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No, I Don’t Even Lift, Because Science Has Finally Created a Pill That Can Simulate Exercise

We've always known the gym was for suckers, but now we finally have a viable alternative. Thanks, science!

Jetson

Going to the gym is a great idea in theory. Once you get there, though, I think we can all agree that it almost always seems like a terrible idea. A terrible idea full of grunting and being sore where all of the things around you are covered in a fine sheen of other peoples’ sweat. Luckily, researchers may have made a breakthrough that could finally release humanity from the curse of going to the gym without dooming them to life as a grotesque shut-in — a pill that simulates some of the effects of physical exercise. In case there was any doubt, yes, we live in the future now.

If research from the Scripps Institute is any indication, “Do you even lift?” jokes could soon be a thing of the past. In a paper published today in the journla Nature, a team from the institute describes a compound that, in tests on lab mice, stimulated the production of a protein known as Rev-erb which is responsible for regulating the body’s internal clock. When they produced more Rev-erb, lab mice developed new mitochondria — the organelles that power cells — and strengthened their existing ones, basically entering Super Saiyan mode.

Mice treated with the drug were kicked into metaboloic hyperdrive, using more oxygen and burning more energy throughout the course of the day. The result was that even when kept on a high fat diet, mice creating more Rev-erb lost more weight and had improved cholesterol when compared to their untreated peers. According to a report in The New York Times, some of the treated mice got even lazier after the treatment and still continued to lose weight.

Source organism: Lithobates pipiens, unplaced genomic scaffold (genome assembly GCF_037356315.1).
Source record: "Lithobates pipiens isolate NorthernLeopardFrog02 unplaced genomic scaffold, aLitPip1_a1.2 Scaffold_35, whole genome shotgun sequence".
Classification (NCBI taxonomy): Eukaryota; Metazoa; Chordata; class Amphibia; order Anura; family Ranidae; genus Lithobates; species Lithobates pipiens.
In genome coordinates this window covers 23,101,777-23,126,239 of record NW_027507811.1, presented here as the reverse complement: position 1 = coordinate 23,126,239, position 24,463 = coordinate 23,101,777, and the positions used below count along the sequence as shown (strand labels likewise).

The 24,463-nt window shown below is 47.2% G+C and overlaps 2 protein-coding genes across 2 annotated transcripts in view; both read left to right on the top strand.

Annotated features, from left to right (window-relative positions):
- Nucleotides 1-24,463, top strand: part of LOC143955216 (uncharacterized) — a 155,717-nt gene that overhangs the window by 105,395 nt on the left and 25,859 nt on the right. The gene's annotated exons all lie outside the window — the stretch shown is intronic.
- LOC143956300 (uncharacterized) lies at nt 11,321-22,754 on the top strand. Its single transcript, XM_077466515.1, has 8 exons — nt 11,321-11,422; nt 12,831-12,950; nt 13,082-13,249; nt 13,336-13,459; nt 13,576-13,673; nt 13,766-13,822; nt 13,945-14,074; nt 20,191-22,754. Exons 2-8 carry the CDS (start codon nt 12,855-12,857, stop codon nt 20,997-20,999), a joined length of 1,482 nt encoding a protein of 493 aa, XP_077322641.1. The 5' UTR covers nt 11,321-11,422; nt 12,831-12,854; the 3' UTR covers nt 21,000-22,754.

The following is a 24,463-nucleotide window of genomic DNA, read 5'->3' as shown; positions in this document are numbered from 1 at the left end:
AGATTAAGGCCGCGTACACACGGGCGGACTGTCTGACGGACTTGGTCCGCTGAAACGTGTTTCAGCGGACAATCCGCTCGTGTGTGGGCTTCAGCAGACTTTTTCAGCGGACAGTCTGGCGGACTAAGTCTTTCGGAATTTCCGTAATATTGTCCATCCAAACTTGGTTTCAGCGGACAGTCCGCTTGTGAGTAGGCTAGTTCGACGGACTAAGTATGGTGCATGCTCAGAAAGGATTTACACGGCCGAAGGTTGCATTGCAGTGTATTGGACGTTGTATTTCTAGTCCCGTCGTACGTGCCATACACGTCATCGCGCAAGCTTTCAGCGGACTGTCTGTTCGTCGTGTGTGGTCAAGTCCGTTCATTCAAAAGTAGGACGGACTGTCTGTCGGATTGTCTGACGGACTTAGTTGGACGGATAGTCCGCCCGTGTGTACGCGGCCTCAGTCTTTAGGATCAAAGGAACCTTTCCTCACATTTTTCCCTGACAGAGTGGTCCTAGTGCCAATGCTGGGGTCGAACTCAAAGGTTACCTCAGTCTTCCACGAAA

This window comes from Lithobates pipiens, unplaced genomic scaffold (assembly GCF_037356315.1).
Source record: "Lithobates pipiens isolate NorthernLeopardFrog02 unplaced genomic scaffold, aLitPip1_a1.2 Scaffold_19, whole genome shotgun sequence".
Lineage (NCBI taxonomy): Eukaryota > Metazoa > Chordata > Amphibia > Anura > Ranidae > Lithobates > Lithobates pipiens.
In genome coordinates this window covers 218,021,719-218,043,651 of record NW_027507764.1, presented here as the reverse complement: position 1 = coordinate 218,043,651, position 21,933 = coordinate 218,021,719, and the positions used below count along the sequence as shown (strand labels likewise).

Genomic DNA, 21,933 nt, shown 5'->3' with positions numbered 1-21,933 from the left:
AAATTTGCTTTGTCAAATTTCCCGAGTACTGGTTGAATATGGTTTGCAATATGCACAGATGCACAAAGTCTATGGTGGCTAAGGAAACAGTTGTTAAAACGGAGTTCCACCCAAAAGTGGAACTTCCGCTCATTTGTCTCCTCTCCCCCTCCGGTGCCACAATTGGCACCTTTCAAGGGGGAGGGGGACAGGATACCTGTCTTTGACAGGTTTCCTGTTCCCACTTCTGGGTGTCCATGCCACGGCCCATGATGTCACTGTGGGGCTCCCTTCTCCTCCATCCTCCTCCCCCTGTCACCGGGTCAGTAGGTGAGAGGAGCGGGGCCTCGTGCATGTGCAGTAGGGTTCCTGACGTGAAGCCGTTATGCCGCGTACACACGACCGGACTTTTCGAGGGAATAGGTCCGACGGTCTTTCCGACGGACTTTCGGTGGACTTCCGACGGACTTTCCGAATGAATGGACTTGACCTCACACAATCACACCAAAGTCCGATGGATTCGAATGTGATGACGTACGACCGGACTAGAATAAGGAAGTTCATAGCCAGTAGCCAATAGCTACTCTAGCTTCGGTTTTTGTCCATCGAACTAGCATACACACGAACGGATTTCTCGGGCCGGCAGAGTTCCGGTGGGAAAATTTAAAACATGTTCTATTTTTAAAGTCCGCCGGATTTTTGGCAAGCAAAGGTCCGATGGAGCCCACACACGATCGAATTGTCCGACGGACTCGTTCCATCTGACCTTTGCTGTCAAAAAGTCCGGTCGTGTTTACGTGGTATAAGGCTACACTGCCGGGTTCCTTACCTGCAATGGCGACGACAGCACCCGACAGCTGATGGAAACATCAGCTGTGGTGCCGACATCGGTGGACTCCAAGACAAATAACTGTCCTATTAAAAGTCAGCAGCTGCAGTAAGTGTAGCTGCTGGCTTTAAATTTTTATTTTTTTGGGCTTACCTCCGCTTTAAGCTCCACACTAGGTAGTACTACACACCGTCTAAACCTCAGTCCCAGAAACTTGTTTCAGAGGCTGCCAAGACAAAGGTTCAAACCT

Though the research is still years away from being relevant to humans, researcher Thomas Burris is already being kind of a killjoy about the fact that we could one day have a pill that replaces going to the gym. Burris told reporters his team is more interested in developing compounds that can simulate the effects of exercise for people who can’t be physically active, rather than a fitness aid for those who just don’t want to. Clearly, that is needlessly discriminatory against millions of perfectly decent and utterly lazy people the world over. Speaking as one of them, we want a drug to replace physical activity, we want it now, and we’re willing to do whatever it takes to get it. Just as long as we don’t have to resort to getting off of the couch.

(via Medical News Today)

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